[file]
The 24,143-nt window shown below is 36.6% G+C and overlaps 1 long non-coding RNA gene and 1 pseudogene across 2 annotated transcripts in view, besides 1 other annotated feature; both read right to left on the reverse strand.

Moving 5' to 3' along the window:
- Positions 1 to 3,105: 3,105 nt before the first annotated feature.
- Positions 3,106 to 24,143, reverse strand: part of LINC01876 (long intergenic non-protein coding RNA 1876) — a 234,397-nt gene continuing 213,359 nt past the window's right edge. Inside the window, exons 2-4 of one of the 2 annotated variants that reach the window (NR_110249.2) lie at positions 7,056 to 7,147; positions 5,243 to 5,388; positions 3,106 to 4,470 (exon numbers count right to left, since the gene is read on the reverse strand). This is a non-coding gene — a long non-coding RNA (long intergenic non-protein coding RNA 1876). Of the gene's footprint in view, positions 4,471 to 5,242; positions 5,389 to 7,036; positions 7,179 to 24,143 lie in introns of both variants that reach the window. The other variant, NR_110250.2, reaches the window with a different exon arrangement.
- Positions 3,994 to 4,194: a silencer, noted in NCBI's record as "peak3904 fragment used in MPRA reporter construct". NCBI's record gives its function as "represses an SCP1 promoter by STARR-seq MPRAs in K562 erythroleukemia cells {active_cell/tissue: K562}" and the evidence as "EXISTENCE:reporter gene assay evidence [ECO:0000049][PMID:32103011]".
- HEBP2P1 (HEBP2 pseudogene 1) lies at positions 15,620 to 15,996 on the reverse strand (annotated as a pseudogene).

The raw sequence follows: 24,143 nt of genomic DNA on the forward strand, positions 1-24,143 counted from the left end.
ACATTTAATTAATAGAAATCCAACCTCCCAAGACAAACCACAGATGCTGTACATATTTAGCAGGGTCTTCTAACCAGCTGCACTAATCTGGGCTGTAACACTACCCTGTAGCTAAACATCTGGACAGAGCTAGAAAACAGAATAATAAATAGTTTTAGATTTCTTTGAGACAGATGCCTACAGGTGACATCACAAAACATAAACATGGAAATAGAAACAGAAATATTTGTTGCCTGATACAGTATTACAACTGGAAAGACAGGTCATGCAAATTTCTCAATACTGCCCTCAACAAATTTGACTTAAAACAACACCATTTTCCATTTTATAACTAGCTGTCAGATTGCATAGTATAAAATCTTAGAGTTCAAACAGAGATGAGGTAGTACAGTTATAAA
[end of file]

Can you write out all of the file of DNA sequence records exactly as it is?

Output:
The 24,143-nt window shown below is 36.6% G+C and overlaps 1 long non-coding RNA gene and 1 pseudogene across 2 annotated transcripts in view, besides 1 other annotated feature; both read right to left on the reverse strand.

Moving 5' to 3' along the window:
- Positions 1 to 3,105: 3,105 nt before the first annotated feature.
- Positions 3,106 to 24,143, reverse strand: part of LINC01876 (long intergenic non-protein coding RNA 1876) — a 234,397-nt gene continuing 213,359 nt past the window's right edge. Inside the window, exons 2-4 of one of the 2 annotated variants that reach the window (NR_110249.2) lie at positions 7,056 to 7,147; positions 5,243 to 5,388; positions 3,106 to 4,470 (exon numbers count right to left, since the gene is read on the reverse strand). This is a non-coding gene — a long non-coding RNA (long intergenic non-protein coding RNA 1876). Of the gene's footprint in view, positions 4,471 to 5,242; positions 5,389 to 7,036; positions 7,179 to 24,143 lie in introns of both variants that reach the window. The other variant, NR_110250.2, reaches the window with a different exon arrangement.
- Positions 3,994 to 4,194: a silencer, noted in NCBI's record as "peak3904 fragment used in MPRA reporter construct". NCBI's record gives its function as "represses an SCP1 promoter by STARR-seq MPRAs in K562 erythroleukemia cells {active_cell/tissue: K562}" and the evidence as "EXISTENCE:reporter gene assay evidence [ECO:0000049][PMID:32103011]".
- HEBP2P1 (HEBP2 pseudogene 1) lies at positions 15,620 to 15,996 on the reverse strand (annotated as a pseudogene).

The raw sequence follows: 24,143 nt of genomic DNA on the forward strand, positions 1-24,143 counted from the left end.
ACATTTAATTAATAGAAATCCAACCTCCCAAGACAAACCACAGATGCTGTACATATTTAGCAGGGTCTTCTAACCAGCTGCACTAATCTGGGCTGTAACACTACCCTGTAGCTAAACATCTGGACAGAGCTAGAAAACAGAATAATAAATAGTTTTAGATTTCTTTGAGACAGATGCCTACAGGTGACATCACAAAACATAAACATGGAAATAGAAACAGAAATATTTGTTGCCTGATACAGTATTACAACTGGAAAGACAGGTCATGCAAATTTCTCAATACTGCCCTCAACAAATTTGACTTAAAACAACACCATTTTCCATTTTATAACTAGCTGTCAGATTGCATAGTATAAAATCTTAGAGTTCAAACAGAGATGAGGTAGTACAGTTATAAA